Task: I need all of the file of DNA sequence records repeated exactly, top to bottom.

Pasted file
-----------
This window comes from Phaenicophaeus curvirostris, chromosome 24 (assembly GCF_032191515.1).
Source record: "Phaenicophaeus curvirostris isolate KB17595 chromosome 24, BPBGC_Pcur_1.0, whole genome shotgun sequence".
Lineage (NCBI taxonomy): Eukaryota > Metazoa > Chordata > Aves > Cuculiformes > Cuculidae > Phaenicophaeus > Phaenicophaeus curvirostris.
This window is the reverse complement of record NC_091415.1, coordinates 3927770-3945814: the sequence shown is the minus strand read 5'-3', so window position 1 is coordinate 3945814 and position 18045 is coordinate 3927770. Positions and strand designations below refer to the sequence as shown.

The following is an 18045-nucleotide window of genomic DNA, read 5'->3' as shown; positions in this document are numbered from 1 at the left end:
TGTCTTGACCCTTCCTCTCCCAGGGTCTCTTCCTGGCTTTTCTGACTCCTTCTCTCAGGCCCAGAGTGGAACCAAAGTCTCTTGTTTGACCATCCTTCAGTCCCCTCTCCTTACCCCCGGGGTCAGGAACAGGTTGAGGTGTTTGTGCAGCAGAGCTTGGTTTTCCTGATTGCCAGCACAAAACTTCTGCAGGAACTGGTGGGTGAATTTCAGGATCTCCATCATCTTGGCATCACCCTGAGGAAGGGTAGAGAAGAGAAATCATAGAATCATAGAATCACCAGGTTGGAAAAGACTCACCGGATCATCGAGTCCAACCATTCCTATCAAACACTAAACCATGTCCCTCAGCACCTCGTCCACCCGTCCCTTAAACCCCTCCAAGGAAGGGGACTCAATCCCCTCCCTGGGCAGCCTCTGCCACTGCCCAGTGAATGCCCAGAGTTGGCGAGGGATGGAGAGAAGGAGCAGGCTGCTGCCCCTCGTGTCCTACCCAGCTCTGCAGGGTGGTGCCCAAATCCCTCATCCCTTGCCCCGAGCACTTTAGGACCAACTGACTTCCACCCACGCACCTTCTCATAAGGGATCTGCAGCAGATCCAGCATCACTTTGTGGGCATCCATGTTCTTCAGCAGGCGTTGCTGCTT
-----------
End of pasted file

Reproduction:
This window comes from Phaenicophaeus curvirostris, chromosome 24 (assembly GCF_032191515.1).
Source record: "Phaenicophaeus curvirostris isolate KB17595 chromosome 24, BPBGC_Pcur_1.0, whole genome shotgun sequence".
Lineage (NCBI taxonomy): Eukaryota > Metazoa > Chordata > Aves > Cuculiformes > Cuculidae > Phaenicophaeus > Phaenicophaeus curvirostris.
This window is the reverse complement of record NC_091415.1, coordinates 3927770-3945814: the sequence shown is the minus strand read 5'-3', so window position 1 is coordinate 3945814 and position 18045 is coordinate 3927770. Positions and strand designations below refer to the sequence as shown.

The following is an 18045-nucleotide window of genomic DNA, read 5'->3' as shown; positions in this document are numbered from 1 at the left end:
TGTCTTGACCCTTCCTCTCCCAGGGTCTCTTCCTGGCTTTTCTGACTCCTTCTCTCAGGCCCAGAGTGGAACCAAAGTCTCTTGTTTGACCATCCTTCAGTCCCCTCTCCTTACCCCCGGGGTCAGGAACAGGTTGAGGTGTTTGTGCAGCAGAGCTTGGTTTTCCTGATTGCCAGCACAAAACTTCTGCAGGAACTGGTGGGTGAATTTCAGGATCTCCATCATCTTGGCATCACCCTGAGGAAGGGTAGAGAAGAGAAATCATAGAATCATAGAATCACCAGGTTGGAAAAGACTCACCGGATCATCGAGTCCAACCATTCCTATCAAACACTAAACCATGTCCCTCAGCACCTCGTCCACCCGTCCCTTAAACCCCTCCAAGGAAGGGGACTCAATCCCCTCCCTGGGCAGCCTCTGCCACTGCCCAGTGAATGCCCAGAGTTGGCGAGGGATGGAGAGAAGGAGCAGGCTGCTGCCCCTCGTGTCCTACCCAGCTCTGCAGGGTGGTGCCCAAATCCCTCATCCCTTGCCCCGAGCACTTTAGGACCAACTGACTTCCACCCACGCACCTTCTCATAAGGGATCTGCAGCAGATCCAGCATCACTTTGTGGGCATCCATGTTCTTCAGCAGGCGTTGCTGCTT